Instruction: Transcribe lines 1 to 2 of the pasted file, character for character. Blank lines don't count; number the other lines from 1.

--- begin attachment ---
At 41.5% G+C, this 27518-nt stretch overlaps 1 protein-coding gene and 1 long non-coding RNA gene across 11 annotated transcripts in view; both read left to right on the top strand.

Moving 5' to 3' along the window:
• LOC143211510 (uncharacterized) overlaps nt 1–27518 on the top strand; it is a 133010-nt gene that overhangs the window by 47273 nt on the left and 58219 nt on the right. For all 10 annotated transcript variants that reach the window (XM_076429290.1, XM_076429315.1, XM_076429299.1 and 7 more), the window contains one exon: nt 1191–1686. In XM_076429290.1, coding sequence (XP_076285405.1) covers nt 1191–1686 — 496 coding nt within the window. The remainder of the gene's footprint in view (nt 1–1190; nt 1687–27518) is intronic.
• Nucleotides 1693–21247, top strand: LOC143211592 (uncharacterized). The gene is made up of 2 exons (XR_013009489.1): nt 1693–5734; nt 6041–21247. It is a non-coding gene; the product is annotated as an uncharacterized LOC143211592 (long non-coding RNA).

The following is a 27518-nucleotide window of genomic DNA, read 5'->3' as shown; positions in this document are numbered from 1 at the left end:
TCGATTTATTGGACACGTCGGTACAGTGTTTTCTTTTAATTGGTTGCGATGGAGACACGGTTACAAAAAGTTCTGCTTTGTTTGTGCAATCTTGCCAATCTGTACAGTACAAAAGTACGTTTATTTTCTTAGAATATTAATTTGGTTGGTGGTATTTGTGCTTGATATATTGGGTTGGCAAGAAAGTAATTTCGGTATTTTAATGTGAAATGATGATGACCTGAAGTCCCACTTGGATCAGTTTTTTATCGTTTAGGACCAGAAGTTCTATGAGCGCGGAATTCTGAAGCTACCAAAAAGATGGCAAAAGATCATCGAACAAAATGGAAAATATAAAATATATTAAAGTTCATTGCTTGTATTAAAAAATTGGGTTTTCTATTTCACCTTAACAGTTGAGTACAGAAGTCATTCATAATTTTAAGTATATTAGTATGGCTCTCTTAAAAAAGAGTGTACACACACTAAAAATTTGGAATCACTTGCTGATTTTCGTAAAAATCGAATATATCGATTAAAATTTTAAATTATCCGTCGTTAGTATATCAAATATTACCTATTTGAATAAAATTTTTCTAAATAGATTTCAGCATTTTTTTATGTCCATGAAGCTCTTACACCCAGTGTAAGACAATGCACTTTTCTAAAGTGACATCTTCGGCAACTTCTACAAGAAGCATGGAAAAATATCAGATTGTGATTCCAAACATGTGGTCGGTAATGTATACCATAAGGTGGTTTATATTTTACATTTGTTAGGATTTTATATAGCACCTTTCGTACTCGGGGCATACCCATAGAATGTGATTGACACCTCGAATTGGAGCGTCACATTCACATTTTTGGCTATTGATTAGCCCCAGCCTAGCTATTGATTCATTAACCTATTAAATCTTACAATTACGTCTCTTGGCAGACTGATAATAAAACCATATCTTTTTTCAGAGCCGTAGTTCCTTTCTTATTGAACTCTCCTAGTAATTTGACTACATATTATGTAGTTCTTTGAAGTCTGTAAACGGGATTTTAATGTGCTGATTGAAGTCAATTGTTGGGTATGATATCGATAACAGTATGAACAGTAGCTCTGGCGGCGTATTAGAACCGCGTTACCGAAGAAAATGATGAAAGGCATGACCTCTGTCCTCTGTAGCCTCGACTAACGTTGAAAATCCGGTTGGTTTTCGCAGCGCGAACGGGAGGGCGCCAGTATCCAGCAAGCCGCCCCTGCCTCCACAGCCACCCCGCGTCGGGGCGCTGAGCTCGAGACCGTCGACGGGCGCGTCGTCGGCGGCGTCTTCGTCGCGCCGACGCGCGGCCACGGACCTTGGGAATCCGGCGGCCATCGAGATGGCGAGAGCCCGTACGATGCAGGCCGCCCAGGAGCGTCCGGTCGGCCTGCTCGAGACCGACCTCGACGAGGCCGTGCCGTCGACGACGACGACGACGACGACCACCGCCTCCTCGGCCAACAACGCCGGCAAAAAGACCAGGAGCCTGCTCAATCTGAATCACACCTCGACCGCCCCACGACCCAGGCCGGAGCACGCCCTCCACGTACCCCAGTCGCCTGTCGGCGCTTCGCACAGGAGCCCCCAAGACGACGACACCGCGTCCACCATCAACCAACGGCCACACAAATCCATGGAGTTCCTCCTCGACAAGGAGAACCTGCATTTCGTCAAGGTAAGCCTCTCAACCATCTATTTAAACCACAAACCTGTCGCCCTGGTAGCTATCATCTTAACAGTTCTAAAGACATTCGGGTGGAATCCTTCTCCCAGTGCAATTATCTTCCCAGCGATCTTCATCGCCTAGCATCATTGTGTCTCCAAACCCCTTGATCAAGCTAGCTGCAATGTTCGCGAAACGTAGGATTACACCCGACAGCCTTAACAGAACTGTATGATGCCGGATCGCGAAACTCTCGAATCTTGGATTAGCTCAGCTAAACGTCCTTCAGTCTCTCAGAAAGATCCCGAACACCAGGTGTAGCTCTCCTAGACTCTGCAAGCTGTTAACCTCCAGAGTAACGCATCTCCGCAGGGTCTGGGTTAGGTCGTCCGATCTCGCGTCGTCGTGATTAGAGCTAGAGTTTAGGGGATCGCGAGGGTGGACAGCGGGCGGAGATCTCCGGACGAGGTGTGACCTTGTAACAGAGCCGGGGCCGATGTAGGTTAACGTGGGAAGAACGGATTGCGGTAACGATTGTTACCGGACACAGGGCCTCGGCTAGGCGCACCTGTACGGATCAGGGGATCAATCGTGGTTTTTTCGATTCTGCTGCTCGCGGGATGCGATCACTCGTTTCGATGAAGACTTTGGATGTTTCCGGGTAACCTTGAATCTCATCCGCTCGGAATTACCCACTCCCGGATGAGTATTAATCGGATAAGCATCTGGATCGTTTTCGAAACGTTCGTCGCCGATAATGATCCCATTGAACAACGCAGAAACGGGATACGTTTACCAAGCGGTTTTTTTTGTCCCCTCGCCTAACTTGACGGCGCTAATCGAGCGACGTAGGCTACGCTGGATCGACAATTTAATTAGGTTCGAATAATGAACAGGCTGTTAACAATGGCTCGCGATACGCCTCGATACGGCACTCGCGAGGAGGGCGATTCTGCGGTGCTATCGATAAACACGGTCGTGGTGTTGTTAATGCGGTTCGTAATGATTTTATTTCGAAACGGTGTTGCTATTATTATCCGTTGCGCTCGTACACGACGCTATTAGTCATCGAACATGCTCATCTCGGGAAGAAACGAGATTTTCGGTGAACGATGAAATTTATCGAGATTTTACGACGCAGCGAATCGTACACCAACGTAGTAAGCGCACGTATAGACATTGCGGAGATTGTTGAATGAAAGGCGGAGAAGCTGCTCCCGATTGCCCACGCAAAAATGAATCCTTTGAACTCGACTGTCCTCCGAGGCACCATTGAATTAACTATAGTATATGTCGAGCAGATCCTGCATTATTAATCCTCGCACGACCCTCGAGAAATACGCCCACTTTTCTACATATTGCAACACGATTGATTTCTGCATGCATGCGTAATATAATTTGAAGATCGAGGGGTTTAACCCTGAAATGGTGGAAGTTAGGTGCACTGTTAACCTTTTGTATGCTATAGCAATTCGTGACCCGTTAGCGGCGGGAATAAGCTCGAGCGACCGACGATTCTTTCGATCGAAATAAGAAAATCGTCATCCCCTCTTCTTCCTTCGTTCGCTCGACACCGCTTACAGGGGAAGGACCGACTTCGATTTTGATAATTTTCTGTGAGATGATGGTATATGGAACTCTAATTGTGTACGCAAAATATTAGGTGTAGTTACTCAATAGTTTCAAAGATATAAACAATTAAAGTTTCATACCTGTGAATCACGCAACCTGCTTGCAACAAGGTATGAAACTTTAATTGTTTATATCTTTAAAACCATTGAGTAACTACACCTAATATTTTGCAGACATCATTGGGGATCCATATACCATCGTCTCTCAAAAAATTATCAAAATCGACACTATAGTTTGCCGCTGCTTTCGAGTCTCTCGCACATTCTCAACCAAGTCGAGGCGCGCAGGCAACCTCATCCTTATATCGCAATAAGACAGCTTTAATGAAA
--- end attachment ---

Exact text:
At 41.5% G+C, this 27518-nt stretch overlaps 1 protein-coding gene and 1 long non-coding RNA gene across 11 annotated transcripts in view; both read left to right on the top strand.

Moving 5' to 3' along the window: